Threat to humans from pesticides in waterways declines, study finds

By Agri-Pulse staff

© Copyright Agri-Pulse Communications, Inc.



WASHINGTON, Sept. 17, 2014 - A new study by the U.S. Geological Survey found concentrations of pesticides in U.S. rivers and streams are less abundant in agricultural and mixed-land-use than in urban waters.

The study, “Pesticides in U.S. Streams and Rivers: Occurrence and Trends during 1992-2011,” also shows that risks to humans from pesticide tainted waterways has fallen, partly due to regulatory action and legal restrictions, while the threat to aquatic life is growing.

The study was published in the Environmental Science and Technology Journal. Researchers sampled water from 200 locations along U.S. rivers and streams to gather data on pesticide occurrence and potential significance for human and aquatic health.

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Many in the agricultural sector would take the reduction in its chemicals ending up in streams and waterways as a good sign. Dr. Mike Leggett, senior director of environmental policy for CropLife America, however, said he thought the study could have done a better sign of highlighting progress made in agriculture's chemical management practices.

“I was disappointed a little in how USGS portrayed a lot of the information. I thought there was a lot of good news in there that was kind buried,” Leggett said. “I thought there was a little too much doom and gloom.”

The “doom and gloom” Leggett referred to is the finding that concentrations of pesticides in many streams were found to be in excess of the threshold for aquatic health. The good news was the declining threat to human health.

The report compared findings from the first decade of the study to statistics from the second decade. It found that the proportion of agricultural and mixed-land-use streams with one or more pesticides that exceeded the aquatic life benchmark held steady or dropped from decade to decade, while urban streams jumped from 53 percent above the benchmark in the first decade to 90 percent during the second.

Researchers said that for pesticides assessed during both decades, the decrease in the proportion of streams exceeding aquatic life benchmarks was driven by regulator changes and market forces.

Leggett also called into question the very aquatic health benchmarks USGS used in the study, saying the authors never specifically declare parameters for the thresholds.

By the study's own admission, it also fails to test for many pesticides.

“Not all pesticides in use or all streams and rivers can be measured because of budget constraints, limitations of analytical methods, and the constant changes in pesticide use, including the phasing out of some and the introduction of others,” the study said.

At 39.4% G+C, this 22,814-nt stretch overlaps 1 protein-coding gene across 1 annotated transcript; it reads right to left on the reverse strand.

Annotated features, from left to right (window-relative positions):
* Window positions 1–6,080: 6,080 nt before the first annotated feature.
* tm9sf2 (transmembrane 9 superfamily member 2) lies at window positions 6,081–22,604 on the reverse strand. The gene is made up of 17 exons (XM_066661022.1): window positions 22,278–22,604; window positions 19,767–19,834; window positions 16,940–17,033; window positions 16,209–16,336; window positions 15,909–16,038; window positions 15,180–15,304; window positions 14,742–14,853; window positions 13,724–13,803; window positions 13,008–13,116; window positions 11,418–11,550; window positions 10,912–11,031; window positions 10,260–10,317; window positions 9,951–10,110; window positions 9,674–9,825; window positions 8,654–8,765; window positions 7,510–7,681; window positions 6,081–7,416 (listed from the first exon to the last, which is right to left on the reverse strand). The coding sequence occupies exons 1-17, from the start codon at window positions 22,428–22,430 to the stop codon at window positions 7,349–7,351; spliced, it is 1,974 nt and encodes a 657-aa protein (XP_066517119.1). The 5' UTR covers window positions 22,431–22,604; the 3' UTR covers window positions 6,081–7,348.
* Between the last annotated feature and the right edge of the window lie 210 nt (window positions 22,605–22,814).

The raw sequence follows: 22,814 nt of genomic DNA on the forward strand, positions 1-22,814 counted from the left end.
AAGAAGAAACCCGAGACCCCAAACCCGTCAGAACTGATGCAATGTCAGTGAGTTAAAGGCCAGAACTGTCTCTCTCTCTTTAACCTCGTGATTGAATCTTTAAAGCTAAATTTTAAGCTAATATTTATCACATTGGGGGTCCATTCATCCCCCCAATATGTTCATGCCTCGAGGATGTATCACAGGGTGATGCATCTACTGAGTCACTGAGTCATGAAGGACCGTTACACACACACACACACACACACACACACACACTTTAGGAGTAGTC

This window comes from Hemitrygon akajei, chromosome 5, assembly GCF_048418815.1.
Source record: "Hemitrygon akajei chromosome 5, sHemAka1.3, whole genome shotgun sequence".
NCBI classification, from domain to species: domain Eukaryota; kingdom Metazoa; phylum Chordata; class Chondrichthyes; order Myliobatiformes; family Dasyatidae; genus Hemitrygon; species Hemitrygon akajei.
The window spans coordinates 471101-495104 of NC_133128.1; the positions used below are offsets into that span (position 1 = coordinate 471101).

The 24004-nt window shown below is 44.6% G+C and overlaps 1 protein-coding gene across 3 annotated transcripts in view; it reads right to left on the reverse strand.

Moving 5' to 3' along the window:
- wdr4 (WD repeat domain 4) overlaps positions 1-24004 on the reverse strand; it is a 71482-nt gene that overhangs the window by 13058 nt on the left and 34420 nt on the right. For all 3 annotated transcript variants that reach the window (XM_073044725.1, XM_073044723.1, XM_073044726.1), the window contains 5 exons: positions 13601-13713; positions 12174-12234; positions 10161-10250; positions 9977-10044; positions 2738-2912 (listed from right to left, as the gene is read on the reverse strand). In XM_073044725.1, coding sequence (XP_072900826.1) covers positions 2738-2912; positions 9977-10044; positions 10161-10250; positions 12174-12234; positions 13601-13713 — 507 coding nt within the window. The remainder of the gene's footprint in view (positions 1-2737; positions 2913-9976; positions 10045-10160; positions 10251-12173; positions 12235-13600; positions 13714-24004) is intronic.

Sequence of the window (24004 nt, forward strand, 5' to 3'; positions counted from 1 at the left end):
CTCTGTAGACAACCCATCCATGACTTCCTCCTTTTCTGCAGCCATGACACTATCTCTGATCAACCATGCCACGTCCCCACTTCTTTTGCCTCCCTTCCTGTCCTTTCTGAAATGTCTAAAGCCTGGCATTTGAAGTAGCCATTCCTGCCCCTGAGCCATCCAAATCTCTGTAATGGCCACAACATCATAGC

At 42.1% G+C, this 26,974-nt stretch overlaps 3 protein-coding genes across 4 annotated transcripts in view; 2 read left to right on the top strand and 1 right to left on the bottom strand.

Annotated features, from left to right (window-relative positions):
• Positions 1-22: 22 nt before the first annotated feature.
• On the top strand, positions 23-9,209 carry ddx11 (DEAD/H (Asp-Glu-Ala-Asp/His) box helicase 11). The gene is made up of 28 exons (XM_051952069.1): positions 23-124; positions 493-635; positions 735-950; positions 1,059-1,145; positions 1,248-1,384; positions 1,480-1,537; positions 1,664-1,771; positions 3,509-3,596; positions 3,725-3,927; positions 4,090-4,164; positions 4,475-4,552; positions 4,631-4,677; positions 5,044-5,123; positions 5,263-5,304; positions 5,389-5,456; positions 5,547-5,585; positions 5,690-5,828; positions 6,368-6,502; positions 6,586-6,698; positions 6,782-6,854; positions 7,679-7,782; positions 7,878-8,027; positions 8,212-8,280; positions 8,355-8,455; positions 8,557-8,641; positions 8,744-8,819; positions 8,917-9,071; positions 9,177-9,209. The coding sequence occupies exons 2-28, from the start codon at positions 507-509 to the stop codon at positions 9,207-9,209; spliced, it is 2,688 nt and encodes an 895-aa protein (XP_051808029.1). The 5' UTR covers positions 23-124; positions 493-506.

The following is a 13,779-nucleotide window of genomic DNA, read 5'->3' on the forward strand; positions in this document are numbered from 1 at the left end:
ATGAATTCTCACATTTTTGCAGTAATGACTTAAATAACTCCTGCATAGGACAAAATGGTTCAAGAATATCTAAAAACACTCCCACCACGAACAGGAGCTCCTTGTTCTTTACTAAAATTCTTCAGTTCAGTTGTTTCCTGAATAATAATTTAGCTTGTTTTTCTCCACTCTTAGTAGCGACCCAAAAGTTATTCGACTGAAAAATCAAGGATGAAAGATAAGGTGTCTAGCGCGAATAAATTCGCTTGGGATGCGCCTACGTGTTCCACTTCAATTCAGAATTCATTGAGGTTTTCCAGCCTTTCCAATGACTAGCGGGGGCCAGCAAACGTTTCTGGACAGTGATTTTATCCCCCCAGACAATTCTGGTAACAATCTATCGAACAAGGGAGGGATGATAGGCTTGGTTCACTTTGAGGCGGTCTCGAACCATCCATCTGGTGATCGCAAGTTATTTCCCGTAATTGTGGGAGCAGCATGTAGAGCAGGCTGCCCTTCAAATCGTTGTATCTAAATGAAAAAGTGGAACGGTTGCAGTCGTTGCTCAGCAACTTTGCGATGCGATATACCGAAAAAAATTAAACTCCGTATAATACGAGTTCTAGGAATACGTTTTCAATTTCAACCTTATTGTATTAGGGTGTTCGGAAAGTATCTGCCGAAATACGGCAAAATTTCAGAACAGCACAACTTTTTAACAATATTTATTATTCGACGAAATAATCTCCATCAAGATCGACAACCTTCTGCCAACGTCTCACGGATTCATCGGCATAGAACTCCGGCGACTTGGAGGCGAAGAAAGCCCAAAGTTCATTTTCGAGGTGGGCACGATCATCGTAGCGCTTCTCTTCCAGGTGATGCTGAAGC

Instead, researchers said they assessed a “select subset” of the more than 400 different pesticides used in urban and agricultural settings in the last two decades. In that group, the study specifies that 123 pesticide compounds were analyzed between 2002-2011 and only 47 of those were also analyzed in 1992-2001.

“Clearly, some of the pesticides not included in the present assessment may add to overall occurrence and potential environmental significance,” according to the study.

Not included in the study was glyphosate, the application used in Roundup Ready crops and possibly the most commonly used herbicide on the market today. The study said it is “difficult and costly” to measure glyphosate, so data on environmental impact have been limited to smaller studies.

“A lot of what glyphosate replaced had really, really low use rates relative to glyphosate,” Leggett said, adding that glyphosate has a “short-lived” environmental impact. “It'll degrade pretty quickly over time, so even if it's going out at a higher rate than another chemical, it may not show up.”

Leggett said it was hard to determine which chemicals glyphosate replaced because of regional and crop-related factors.

The study was also somewhat limited in its scope. By only testing water samples, the study left out contaminants that could have resided in the sediment beneath the water or in the tissue of the water's aquatic life.

So what played the biggest role in the sharp increase in urban stream contamination? The study said it observed marked increases in two chemicals: fipronil and dichlorvos.

Fipronil is an insecticide used in more than 50 registered products, according to the National Pesticide Information Center. It was found to exceed its aquatic-life benchmark in 70 percent of urban streams, the study said. The EPA unsuccessfully sought to ban dichlorvos - which exceeded the aquatic life benchmark in about 45 percent of streams in the first decade of the study - from home use in 1995. The insecticide has similar applications as fipronil, and both are used in slow-release scenarios such as flea and tick collars for pets. The two chemicals can also be applied in a spray in a liquid pest control situation for residential, industrial, or agricultural use.

While agricultural producers have made great strides in precision technology such as improved applicator nozzles and automatic sprayer shutoff devices, Leggett said those recent improvements likely weren't a huge factor in a two-decade study, but he did say there was potential for further reductions as the technologies become more widespread. Instead, Leggett pointed to improved practices by producers as one of the biggest reasons for the drop in agricultural pesticides in the waterways.

“I think there's been a lot of awareness, a lot go into stewardship, a lot of work that's been done especially over the last 20 years on the farm relating to surface water and the potential impacts on surface water,” Leggett said. “A lot goes back to the farm and their overall awareness of how pesticides get used and what the implications are.”

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